Troubled Attractions

We are pleased to announce that our Tourism and Place Making Research Group are hosting a two day workshop, 'Troubled Attractions – Tourism in contested places.' We will be joined by leading experts in tourism and place making who will showcase their research findings.

Troubled Attractions

Host: Tourism and Place Marketing Research Group, School of Business

Venue: University of Leicester, School of Business

Date: Tuesday 5 June – Wednesday 6 June 2018

Time: 10 am – 5 pm

Registration: Click here

Call for papers

We invite a small number of presentations from researchers working on ‘troubled attractions’. Please send an abstract (no more than 500 words) to Mandi Jamalian by 15 May 2018.

We are pleased to be joined by leading scholars of tourism and place making. These speakers will give a input from their research, followed by presentations from additional contributors. We aim to curate 2 to 3 additional papers for each session in line with the themes of each invited presentation. The event is free to attend but numbers are limited.

Register now

Guest speakers


Some travel grants are available, presenters and ERCs will be preferred. Please contact us if you like some travel support. 

Workshop Summary

Even though tourism studies and research in place marketing have insistently emphasised the complexity of places, cities, regions and countries are nowadays still prevalently treated as fixed, static and simple objects of development models and practices. If significant advancements can be witnessed at a conceptual level or at an empirical micro-level, policies and practices seem still to be dominated by marketing gurus and consultants who keep suggesting easy recipes for simple places.(Kavaratzis, M., Lichrou M. & Giovanardi, M. 2017)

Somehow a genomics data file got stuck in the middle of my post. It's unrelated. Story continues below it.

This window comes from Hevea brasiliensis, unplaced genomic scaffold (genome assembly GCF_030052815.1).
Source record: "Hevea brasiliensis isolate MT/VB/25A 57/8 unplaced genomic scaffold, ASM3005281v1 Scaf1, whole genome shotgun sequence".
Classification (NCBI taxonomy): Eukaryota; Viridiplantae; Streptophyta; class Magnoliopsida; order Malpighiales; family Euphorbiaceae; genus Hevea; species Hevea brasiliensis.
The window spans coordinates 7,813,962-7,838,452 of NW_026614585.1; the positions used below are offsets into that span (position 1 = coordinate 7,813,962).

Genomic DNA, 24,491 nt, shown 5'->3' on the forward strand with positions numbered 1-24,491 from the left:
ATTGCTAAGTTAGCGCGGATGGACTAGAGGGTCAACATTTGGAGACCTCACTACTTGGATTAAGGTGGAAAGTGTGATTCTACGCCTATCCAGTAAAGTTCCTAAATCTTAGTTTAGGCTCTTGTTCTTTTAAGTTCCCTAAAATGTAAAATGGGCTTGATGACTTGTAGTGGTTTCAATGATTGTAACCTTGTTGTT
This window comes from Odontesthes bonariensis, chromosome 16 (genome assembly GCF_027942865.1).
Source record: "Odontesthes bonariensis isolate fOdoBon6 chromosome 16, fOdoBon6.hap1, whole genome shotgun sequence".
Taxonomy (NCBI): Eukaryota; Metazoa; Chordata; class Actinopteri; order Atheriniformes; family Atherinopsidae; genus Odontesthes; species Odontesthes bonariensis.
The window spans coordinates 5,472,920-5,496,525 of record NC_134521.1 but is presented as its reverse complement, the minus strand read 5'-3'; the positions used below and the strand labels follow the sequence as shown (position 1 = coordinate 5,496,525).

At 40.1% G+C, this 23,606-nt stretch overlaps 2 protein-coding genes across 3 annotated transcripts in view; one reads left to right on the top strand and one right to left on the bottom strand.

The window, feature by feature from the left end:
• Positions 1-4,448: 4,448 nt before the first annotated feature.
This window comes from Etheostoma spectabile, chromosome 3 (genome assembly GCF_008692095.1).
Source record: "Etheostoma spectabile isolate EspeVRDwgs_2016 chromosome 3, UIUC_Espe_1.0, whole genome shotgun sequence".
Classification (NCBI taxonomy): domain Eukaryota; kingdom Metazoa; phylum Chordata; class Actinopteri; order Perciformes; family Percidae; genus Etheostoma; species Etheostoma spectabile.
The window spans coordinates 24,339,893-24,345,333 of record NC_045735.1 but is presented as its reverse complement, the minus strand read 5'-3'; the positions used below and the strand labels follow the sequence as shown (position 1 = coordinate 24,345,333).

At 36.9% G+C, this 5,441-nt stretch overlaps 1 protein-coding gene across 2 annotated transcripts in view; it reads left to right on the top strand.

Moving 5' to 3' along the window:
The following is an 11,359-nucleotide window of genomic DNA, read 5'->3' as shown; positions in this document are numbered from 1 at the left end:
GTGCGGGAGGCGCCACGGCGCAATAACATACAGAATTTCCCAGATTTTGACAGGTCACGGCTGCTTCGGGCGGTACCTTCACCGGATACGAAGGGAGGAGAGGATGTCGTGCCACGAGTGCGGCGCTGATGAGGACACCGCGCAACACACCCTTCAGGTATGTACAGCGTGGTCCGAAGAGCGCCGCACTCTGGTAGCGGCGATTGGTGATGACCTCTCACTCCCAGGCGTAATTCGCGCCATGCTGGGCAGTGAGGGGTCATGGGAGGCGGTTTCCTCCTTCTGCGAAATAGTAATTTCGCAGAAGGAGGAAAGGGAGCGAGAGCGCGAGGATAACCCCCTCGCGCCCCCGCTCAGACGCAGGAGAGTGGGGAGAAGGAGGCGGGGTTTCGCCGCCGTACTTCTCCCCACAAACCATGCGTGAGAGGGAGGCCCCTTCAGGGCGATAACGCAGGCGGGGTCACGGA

However, it remains difficult to pinpoint how places become attractions, how attractiveness is maintained and how it is lost. Dominant understandings presume fix sets of tourism motivations that meet a specific set of place characteristics, often understood predominately as resources and assets or rather opaque notions such as authenticity. Critical research has pointed to the process character of attraction making that involves a numbers of different actors. (Cohen, E. & Cohen, S.A. 2012).  If attraction making is understood as a process of construction, then differentiations can be made between actors and the intentions, modalities and outcomes of their attraction making. Importantly not all intentions and outcomes are aligned, leading to complex processes. While official place marketing and tourism authorities may push for certain attractions, residents may intervene to emphasise others, or to protests tourism altogether. (Colomb, C. & Novy, J. eds. 2016). Tourists themselves are active in place marketing from below, sometimes developing attractions against the intentions of urban planners.(Frenzel, F. 2017).

By pointing out the troubled nature of the attraction in research, we aim to address specifically recent events in Europe which have led to a new troubled attraction making processes. Thus, Athens has become the epicentre of political turbulence, whereby contemporary macro-economic developments interact with urban space/place marketing by transitional urban social movements. In Calais an informal refugee camp has, over the period of a decade, become a troubled attraction drawing in aid agencies, volunteers and other visitors. In addition, a ‘separatist wave’ is sweeping Europe and it has been producing manifestations of place complexity (Brexit, Catalonia/Spain, and recently Italy) with profound consequences not only for the identities of the places, but also for the tourism industry and tourism professionals. Other troubled attractions, such a Cyprus or Northern Ireland form further examples.

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